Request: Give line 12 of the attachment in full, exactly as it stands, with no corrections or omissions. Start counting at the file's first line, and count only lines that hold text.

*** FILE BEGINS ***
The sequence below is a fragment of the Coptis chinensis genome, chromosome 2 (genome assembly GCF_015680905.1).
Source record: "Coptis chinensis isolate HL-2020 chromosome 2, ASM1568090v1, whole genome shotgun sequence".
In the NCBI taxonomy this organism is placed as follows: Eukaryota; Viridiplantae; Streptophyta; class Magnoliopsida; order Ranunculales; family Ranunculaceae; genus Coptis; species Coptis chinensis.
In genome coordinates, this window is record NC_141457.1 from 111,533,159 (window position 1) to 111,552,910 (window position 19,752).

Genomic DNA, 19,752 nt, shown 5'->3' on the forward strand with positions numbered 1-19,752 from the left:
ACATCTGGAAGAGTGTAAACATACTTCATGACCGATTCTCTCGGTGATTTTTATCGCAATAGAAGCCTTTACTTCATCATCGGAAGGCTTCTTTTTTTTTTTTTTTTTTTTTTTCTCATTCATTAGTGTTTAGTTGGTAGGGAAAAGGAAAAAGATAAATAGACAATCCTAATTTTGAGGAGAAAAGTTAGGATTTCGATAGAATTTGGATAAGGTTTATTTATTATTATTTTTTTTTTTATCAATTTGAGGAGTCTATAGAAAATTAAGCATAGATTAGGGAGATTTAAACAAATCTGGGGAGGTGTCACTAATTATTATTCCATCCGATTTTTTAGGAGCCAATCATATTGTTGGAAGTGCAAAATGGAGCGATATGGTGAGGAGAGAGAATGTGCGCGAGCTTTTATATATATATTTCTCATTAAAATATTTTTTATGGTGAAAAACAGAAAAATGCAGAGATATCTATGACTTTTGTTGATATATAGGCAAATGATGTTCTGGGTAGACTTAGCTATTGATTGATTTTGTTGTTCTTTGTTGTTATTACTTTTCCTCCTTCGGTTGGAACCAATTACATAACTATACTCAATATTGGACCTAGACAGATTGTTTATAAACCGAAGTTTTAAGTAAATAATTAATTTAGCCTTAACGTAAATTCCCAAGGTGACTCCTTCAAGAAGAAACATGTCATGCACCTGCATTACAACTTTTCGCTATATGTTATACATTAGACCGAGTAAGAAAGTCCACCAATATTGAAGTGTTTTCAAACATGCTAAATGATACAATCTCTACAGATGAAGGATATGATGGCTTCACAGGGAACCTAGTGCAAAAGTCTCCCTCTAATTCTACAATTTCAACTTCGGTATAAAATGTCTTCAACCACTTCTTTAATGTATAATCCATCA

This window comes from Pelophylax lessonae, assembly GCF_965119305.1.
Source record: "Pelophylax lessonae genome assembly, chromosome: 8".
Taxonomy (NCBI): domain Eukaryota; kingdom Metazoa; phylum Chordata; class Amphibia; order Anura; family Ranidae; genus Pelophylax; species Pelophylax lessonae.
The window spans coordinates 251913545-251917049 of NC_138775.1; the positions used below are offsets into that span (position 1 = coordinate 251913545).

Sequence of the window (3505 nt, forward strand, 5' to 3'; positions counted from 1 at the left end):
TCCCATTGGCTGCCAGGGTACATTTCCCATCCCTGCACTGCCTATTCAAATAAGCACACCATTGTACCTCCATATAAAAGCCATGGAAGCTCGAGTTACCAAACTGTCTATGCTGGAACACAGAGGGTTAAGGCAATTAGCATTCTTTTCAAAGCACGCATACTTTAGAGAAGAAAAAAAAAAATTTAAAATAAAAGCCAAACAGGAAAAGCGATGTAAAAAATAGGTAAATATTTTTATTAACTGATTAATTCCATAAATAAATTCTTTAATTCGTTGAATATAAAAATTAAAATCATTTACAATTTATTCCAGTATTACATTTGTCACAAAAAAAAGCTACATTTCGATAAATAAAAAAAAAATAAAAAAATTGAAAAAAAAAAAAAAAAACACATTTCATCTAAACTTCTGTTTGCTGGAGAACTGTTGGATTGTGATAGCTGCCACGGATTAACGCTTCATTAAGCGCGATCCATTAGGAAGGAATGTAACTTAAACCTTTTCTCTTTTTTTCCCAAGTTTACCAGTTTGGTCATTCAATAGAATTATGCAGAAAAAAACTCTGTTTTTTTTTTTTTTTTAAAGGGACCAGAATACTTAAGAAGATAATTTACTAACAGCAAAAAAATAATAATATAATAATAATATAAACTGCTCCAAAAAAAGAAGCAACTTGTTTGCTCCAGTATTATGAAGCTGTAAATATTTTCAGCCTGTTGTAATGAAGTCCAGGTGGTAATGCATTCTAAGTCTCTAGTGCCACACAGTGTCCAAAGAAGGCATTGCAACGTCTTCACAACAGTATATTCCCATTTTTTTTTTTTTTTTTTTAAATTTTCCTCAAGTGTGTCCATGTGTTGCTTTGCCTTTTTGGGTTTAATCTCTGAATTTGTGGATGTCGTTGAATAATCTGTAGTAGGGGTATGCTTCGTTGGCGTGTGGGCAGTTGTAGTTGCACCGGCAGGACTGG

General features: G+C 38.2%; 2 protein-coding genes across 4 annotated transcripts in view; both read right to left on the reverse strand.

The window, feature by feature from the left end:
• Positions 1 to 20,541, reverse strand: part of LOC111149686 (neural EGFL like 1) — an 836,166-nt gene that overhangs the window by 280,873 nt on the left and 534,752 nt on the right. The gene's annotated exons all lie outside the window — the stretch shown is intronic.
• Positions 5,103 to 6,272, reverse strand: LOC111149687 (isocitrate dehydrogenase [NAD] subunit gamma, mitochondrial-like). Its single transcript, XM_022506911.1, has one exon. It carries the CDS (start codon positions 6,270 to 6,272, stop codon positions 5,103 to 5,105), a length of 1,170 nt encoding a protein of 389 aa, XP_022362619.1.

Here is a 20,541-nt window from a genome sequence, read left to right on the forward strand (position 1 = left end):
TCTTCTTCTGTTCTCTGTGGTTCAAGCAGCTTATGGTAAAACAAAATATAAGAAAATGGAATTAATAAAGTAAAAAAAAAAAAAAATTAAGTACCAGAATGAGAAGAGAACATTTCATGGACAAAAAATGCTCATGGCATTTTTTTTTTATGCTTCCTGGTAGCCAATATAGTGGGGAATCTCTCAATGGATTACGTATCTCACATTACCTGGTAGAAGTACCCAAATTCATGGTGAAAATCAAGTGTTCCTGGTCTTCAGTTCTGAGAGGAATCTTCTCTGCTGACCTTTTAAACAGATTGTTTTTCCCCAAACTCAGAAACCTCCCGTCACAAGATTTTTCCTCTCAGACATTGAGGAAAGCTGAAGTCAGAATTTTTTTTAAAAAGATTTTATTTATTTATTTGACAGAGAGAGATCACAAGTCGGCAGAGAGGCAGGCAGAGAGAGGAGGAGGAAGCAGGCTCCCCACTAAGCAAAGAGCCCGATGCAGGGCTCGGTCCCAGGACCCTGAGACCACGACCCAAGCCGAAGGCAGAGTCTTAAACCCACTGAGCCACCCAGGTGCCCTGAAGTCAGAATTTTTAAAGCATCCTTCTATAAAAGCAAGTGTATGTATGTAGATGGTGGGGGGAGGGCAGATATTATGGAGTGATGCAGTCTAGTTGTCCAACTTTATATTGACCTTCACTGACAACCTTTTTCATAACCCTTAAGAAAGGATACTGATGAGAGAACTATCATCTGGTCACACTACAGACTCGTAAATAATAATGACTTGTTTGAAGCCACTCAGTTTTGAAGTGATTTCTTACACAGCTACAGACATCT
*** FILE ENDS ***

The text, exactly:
TCCCATTGGCTGCCAGGGTACATTTCCCATCCCTGCACTGCCTATTCAAATAAGCACACCATTGTACCTCCATATAAAAGCCATGGAAGCTCGAGTTACCAAACTGTCTATGCTGGAACACAGAGGGTTAAGGCAATTAGCATTCTTTTCAAAGCACGCATACTTTAGAGAAGAAAAAAAAAAATTTAAAATAAAAGCCAAACAGGAAAAGCGATGTAAAAAATAGGTAAATATTTTTATTAACTGATTAATTCCATAAATAAATTCTTTAATTCGTTGAATATAAAAATTAAAATCATTTACAATTTATTCCAGTATTACATTTGTCACAAAAAAAAGCTACATTTCGATAAATAAAAAAAAAATAAAAAAATTGAAAAAAAAAAAAAAAAACACATTTCATCTAAACTTCTGTTTGCTGGAGAACTGTTGGATTGTGATAGCTGCCACGGATTAACGCTTCATTAAGCGCGATCCATTAGGAAGGAATGTAACTTAAACCTTTTCTCTTTTTTTCCCAAGTTTACCAGTTTGGTCATTCAATAGAATTATGCAGAAAAAAACTCTGTTTTTTTTTTTTTTTTAAAGGGACCAGAATACTTAAGAAGATAATTTACTAACAGCAAAAAAATAATAATATAATAATAATATAAACTGCTCCAAAAAAAGAAGCAACTTGTTTGCTCCAGTATTATGAAGCTGTAAATATTTTCAGCCTGTTGTAATGAAGTCCAGGTGGTAATGCATTCTAAGTCTCTAGTGCCACACAGTGTCCAAAGAAGGCATTGCAACGTCTTCACAACAGTATATTCCCATTTTTTTTTTTTTTTTTTTAAATTTTCCTCAAGTGTGTCCATGTGTTGCTTTGCCTTTTTGGGTTTAATCTCTGAATTTGTGGATGTCGTTGAATAATCTGTAGTAGGGGTATGCTTCGTTGGCGTGTGGGCAGTTGTAGTTGCACCGGCAGGACTGG